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Claims, they are a’shifting!

There appears to be a “trend” among many work comp insurers to shift more and more claims handling responsibilities to third party administrators (TPAs).

I (and I’m sure many others) have been somewhat aware of this for a few years, but like the proverbial frog in the pot, the temperature has been increasing rather slowly, and the consequences have been barely visible.

Currently, the big TPAs – Sedgwick, GB, York and Broadspire are all doing a lot of claims handling for big work comp insurers. AIG has outsourced a big chunk of its claims for decades, but other insurers are slowly following suit.

The drivers are many:

  • decreasing claim frequency is now a structural trend; insurers have to work to stay ahead of the declining volume and off-loading claims to a third party makes managing a shrinking business a lot easier
  • total administrative expense, long a bugaboo for insurers, rating agencies, and regulators, has to shrink as well. Stripping out the upper management, IT, compliance, and related functions slashes unallocated loss adjustment expense, or perhaps more accurately shifts it into allocated expense.
  • some more “self-aware” insurers have realized that their company’s claims handling just isn’t that good.
  • technology, IT/systems changes and improvements, training requirements and the like are becoming increasingly expensive. As carriers look to move from their existing green-screen-based technology to SaaS or other cloud-based technology, some are finding the switch incredibly expensive, very risky, and potentially career-threatening (this last is perhaps the biggest driver). Better to just get out of the business then screw up a tech migration.

I’d expect the big TPAs to assume more and more responsibility for claims functions over the next few years.

There are implications aplenty for all parties involved; they have different revenue models, different service expectations and definitions, and different priorities.

What does this mean for you?

Good stuff if you’re a TPA. And perhaps fewer headaches if you’re a carrier…unless you pick the wrong TPA.

2 thoughts on “Claims, they are a’shifting!”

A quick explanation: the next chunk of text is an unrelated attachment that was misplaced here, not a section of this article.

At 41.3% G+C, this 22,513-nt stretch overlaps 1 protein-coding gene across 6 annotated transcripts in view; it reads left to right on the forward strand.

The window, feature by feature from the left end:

1. Joe-

    I would contend that carriers have been handing off core claims responsibilities to their “strategic partners” vendors for quiet some time now and in some instances, has had a negative impact on claim outcomes. I would strongly encourage all to proceed with caution. This hand off can lead to more friction and frustration with the injured worker and reduce any hope of developing a trusting relationship with the claims handler to get them through the process. This is especially true when the strategic partner may have misaligned financial incentives to handle a claim a certain way to increase profits. In an era where our industry says we need to get back to basics and promote Claim Advocacy, I would again caution all on what you are handing off to others in dealing with your injured workers!

  2. When the hand off is to a qualified, experienced and engaged claims partner, the level of worker recovery, SAW/RTW, employer and worker satisfaction can improve remarkably…and in some of the tougher jurisdictions, a massive reduction in overall claim costs (including TPA and ancillary services expenses). Vet the partner and know the questions to ask. Simply getting a lower TPA service cost per claim has proven to be the less effective solution.

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Joe Paduda is the principal of Health Strategy Associates




A national consulting firm specializing in managed care for workers’ compensation, group health and auto, and health care cost containment. We serve insurers, employers and health care providers.



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